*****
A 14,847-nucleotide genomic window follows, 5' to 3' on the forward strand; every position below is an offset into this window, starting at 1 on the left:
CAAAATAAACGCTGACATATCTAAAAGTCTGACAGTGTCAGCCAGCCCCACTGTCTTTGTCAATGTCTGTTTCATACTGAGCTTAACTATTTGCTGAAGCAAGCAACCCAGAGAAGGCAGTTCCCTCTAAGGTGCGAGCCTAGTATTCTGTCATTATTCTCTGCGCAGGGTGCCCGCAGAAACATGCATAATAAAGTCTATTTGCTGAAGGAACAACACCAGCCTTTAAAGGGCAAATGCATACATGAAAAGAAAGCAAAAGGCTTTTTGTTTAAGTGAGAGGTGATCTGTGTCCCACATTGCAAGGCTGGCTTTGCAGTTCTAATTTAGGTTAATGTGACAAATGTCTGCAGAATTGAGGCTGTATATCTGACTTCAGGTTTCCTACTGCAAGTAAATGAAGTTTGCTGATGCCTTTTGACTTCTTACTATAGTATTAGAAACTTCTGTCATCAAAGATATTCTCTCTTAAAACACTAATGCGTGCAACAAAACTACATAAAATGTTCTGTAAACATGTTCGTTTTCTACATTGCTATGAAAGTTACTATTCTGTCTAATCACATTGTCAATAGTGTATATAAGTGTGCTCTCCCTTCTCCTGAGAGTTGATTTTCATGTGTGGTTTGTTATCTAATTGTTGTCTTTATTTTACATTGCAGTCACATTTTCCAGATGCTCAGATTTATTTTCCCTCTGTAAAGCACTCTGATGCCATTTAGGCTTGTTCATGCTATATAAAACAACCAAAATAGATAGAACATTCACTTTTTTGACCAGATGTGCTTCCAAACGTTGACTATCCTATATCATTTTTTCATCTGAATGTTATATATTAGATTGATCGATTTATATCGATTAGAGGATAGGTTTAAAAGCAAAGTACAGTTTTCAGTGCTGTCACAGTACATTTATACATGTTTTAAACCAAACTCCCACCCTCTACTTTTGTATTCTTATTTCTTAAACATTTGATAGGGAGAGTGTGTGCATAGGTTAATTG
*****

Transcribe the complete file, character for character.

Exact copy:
A 14,847-nucleotide genomic window follows, 5' to 3' on the forward strand; every position below is an offset into this window, starting at 1 on the left:
CAAAATAAACGCTGACATATCTAAAAGTCTGACAGTGTCAGCCAGCCCCACTGTCTTTGTCAATGTCTGTTTCATACTGAGCTTAACTATTTGCTGAAGCAAGCAACCCAGAGAAGGCAGTTCCCTCTAAGGTGCGAGCCTAGTATTCTGTCATTATTCTCTGCGCAGGGTGCCCGCAGAAACATGCATAATAAAGTCTATTTGCTGAAGGAACAACACCAGCCTTTAAAGGGCAAATGCATACATGAAAAGAAAGCAAAAGGCTTTTTGTTTAAGTGAGAGGTGATCTGTGTCCCACATTGCAAGGCTGGCTTTGCAGTTCTAATTTAGGTTAATGTGACAAATGTCTGCAGAATTGAGGCTGTATATCTGACTTCAGGTTTCCTACTGCAAGTAAATGAAGTTTGCTGATGCCTTTTGACTTCTTACTATAGTATTAGAAACTTCTGTCATCAAAGATATTCTCTCTTAAAACACTAATGCGTGCAACAAAACTACATAAAATGTTCTGTAAACATGTTCGTTTTCTACATTGCTATGAAAGTTACTATTCTGTCTAATCACATTGTCAATAGTGTATATAAGTGTGCTCTCCCTTCTCCTGAGAGTTGATTTTCATGTGTGGTTTGTTATCTAATTGTTGTCTTTATTTTACATTGCAGTCACATTTTCCAGATGCTCAGATTTATTTTCCCTCTGTAAAGCACTCTGATGCCATTTAGGCTTGTTCATGCTATATAAAACAACCAAAATAGATAGAACATTCACTTTTTTGACCAGATGTGCTTCCAAACGTTGACTATCCTATATCATTTTTTCATCTGAATGTTATATATTAGATTGATCGATTTATATCGATTAGAGGATAGGTTTAAAAGCAAAGTACAGTTTTCAGTGCTGTCACAGTACATTTATACATGTTTTAAACCAAACTCCCACCCTCTACTTTTGTATTCTTATTTCTTAAACATTTGATAGGGAGAGTGTGTGCATAGGTTAATTG